The following information about copyright has been compiled by Library Services to assist academic staff in preparing online material for students.
Copyright Guide: City has a Copyright Guide. There is a section about Copyright and Lecturing; a lot of the information there is also applicable to preparing resources for online teaching.
Digital course readings service: Scans of extracts from certain books and journals can be made available to students via links in Reading Lists Online, using the digital course readings service. Currently the library may be able to help academics make available larger extracts from books and journals than is normally the case, although scans will need to be provided from academics’ copies (as librarians do not have access to the books in the library at the moment). Academics should contact their subject librarian to discuss this. The Digitisation Team can also be contacted about this (email@example.com). More information about this service can be found at this webpage: https://libraryservices.city.ac.uk/resources/digital-course-reading.
Legal exceptions: The law permits staff and students to copy material from published works for research and private study, quotation, and educational purposes, without asking permission from publishers. You may only copy as much as is required, and in total must not copy more than 10% from any published resource.
Assistance with accessing resources: If staff and students are unable to access anything they need from the Library, they should contact us via our online chat service, which is staffed Monday-Friday, 9am – 5pm, or send us an email (firstname.lastname@example.org) or submit their enquiry through the Ask Us service at any time. Library staff will see if they can find a solution.
Broadcast material: City subscribes to a resource called Box of Broadcasts which has an archive of over two million TV and radio broadcasts that can be used for educational purposes. You can put links to the broadcasts in Moodle, Reading Lists Online, emails, etc. Box of Broadcasts is not normally available outside of the UK; however until the end of July 2020, staff and students who are in the EU will be able to access it.
Copyright Librarian: City’s Copyright Librarian is available to respond to copyright enquiries. He can be contacted on email@example.com, and aims to respond to enquiries within two working days.
Open Access journals and books:
Articles that have been published in Open Access with a Creative Commons licence may be freely shared. Open Access content may be found in the following ways:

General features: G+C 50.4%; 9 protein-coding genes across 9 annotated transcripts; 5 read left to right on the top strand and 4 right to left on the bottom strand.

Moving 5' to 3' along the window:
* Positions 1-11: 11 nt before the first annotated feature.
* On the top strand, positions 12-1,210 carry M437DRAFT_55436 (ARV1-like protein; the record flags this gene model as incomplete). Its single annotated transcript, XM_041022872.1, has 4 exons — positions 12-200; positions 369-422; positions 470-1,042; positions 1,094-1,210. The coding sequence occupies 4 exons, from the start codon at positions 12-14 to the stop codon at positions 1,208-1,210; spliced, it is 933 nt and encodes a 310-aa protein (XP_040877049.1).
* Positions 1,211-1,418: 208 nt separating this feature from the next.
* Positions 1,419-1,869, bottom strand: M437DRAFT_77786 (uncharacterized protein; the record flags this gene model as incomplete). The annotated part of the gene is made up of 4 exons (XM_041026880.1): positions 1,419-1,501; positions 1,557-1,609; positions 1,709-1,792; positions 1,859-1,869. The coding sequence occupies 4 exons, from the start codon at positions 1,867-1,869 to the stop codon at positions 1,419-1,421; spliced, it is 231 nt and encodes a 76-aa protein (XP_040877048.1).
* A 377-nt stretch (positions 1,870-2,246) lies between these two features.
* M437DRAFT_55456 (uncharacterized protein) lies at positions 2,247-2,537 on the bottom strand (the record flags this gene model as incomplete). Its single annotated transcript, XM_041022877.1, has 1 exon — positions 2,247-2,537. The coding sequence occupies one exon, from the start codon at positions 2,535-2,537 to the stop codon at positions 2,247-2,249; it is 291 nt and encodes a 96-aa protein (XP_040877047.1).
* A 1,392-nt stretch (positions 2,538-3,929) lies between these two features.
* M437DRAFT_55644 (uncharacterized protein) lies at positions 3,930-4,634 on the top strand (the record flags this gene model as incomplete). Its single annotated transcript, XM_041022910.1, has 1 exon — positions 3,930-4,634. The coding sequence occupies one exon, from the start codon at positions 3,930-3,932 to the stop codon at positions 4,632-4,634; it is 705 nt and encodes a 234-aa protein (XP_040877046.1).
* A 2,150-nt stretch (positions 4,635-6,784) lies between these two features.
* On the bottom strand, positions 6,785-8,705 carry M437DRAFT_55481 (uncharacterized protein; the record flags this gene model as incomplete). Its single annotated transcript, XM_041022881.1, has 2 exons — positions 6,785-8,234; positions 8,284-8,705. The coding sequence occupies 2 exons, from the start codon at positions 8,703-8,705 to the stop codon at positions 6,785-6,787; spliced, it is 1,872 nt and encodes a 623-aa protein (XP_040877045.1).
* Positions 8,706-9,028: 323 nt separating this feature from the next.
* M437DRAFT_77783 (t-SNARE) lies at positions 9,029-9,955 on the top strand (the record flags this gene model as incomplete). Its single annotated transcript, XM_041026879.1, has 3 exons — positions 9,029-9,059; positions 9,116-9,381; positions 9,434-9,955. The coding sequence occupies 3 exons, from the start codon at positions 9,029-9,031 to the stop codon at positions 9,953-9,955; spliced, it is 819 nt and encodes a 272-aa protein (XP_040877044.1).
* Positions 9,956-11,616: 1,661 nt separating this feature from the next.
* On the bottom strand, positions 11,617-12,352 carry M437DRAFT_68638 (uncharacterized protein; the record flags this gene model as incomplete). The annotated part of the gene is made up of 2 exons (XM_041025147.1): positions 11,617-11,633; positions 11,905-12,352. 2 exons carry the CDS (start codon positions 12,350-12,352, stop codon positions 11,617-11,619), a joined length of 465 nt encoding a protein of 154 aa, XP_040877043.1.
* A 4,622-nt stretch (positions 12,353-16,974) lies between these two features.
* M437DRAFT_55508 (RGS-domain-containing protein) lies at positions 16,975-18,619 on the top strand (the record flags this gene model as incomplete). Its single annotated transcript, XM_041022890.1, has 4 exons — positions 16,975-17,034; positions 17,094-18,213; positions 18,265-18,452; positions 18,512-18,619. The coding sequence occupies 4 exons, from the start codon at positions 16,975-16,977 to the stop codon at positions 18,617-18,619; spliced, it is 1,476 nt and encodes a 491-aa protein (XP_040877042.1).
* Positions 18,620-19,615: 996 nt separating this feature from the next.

- BASE and CORE allow many Open Access sources around the world to be searched
- Sherpa Search is a trial search service to search across UK Open Access institutional repositories
- Google Scholar may indicate if an article is available to view.
For journal articles that you have written, publishers will often allow authors to use these within your institution for educational purposes. Check the publishing agreement if you are not sure.
There is a Directory of Open Access books.
Open Educational Resources: These are resources that can be freely used, and sometimes modified, by educators. They are made available under Creative Commons licences (see the Copyright Guide for further information).
Two sources of such resources are: Where to find OERs from the University of Edinburgh, and OER Commons.
Assessing risk: If you are not sure whether you may infringe copyright law, ask yourself the following questions:
- Is it likely that what you are doing infringes copyright?
- Is it likely that the copyright holder will discover your activity?
- Is it likely that the copyright holder will object to your activity?
- What is the impact (both financial and reputational) if the copyright holder was to take action against you or the University?
If the answer to the first three questions is ‘yes’, then it may be advisable to request permission from the publisher. You can also contact the Copyright Librarian (firstname.lastname@example.org) for guidance.
The book ‘Copyright & E-learning: A guide for practitioners’ contains much helpful guidance. It is available as an e-book via Library Services.
A blog post on the UK Copyright Literacy website provides some more detail and there is a lot of other useful copyright information available too.
A lot of the above information applies at any time, not just during the current crisis.